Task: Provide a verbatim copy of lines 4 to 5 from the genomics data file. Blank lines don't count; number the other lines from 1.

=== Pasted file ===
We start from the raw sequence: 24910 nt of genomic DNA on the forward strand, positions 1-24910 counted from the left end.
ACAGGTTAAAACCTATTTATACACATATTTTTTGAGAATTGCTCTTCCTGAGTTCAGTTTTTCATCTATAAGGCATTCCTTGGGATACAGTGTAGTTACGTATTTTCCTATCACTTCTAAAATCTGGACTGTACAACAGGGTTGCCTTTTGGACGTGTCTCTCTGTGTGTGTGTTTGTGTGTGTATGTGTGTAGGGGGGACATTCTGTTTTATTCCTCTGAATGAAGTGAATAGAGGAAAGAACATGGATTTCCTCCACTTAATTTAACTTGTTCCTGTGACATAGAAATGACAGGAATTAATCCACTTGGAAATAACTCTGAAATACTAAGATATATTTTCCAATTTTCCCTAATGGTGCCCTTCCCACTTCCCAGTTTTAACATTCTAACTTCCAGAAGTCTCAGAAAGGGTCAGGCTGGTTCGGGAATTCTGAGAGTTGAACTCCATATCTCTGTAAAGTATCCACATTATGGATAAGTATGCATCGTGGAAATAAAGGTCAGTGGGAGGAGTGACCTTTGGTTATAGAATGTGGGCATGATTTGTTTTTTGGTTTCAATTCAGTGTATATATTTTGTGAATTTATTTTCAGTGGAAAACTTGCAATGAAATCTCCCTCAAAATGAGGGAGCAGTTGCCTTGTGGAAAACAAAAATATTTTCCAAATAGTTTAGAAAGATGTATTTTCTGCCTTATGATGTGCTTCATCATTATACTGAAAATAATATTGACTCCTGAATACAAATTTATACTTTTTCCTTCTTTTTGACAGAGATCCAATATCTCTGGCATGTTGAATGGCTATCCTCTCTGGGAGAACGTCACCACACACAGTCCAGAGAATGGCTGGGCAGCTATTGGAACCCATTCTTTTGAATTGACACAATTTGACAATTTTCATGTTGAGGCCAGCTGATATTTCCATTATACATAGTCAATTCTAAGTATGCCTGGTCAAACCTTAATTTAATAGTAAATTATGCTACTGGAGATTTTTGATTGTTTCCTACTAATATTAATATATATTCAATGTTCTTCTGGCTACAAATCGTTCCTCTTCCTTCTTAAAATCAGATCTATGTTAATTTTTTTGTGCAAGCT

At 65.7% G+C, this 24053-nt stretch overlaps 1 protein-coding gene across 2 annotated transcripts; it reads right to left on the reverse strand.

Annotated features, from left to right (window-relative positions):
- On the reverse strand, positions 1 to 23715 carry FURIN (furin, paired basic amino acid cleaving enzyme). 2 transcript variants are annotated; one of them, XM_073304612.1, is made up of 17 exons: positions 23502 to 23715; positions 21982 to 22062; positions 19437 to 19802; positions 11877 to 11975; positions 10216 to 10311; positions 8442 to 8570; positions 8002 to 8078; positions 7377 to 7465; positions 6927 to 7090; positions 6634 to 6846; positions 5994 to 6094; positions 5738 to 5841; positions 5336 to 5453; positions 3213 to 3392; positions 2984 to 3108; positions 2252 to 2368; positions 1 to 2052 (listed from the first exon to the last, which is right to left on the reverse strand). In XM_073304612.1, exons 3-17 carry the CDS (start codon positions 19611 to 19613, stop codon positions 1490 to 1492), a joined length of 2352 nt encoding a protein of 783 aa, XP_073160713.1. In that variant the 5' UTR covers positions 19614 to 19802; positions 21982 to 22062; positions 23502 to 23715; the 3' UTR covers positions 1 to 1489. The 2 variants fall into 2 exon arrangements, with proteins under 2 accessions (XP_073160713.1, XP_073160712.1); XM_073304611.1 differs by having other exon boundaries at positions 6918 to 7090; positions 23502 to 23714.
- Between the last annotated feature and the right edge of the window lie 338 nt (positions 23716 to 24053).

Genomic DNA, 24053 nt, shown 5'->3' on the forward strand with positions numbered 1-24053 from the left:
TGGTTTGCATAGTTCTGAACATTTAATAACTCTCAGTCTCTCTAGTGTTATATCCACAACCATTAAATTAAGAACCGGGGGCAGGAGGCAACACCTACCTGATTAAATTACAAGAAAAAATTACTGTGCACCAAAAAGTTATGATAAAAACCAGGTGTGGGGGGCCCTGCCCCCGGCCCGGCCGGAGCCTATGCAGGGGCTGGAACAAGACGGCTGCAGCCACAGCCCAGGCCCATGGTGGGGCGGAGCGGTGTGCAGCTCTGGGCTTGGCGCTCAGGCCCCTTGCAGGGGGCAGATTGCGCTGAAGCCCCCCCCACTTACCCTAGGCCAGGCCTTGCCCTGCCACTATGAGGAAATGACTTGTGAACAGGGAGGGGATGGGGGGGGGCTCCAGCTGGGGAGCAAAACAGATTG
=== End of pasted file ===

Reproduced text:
Annotated features, from left to right (window-relative positions):
- On the reverse strand, positions 1 to 23715 carry FURIN (furin, paired basic amino acid cleaving enzyme). 2 transcript variants are annotated; one of them, XM_073304612.1, is made up of 17 exons: positions 23502 to 23715; positions 21982 to 22062; positions 19437 to 19802; positions 11877 to 11975; positions 10216 to 10311; positions 8442 to 8570; positions 8002 to 8078; positions 7377 to 7465; positions 6927 to 7090; positions 6634 to 6846; positions 5994 to 6094; positions 5738 to 5841; positions 5336 to 5453; positions 3213 to 3392; positions 2984 to 3108; positions 2252 to 2368; positions 1 to 2052 (listed from the first exon to the last, which is right to left on the reverse strand). In XM_073304612.1, exons 3-17 carry the CDS (start codon positions 19611 to 19613, stop codon positions 1490 to 1492), a joined length of 2352 nt encoding a protein of 783 aa, XP_073160713.1. In that variant the 5' UTR covers positions 19614 to 19802; positions 21982 to 22062; positions 23502 to 23715; the 3' UTR covers positions 1 to 1489. The 2 variants fall into 2 exon arrangements, with proteins under 2 accessions (XP_073160713.1, XP_073160712.1); XM_073304611.1 differs by having other exon boundaries at positions 6918 to 7090; positions 23502 to 23714.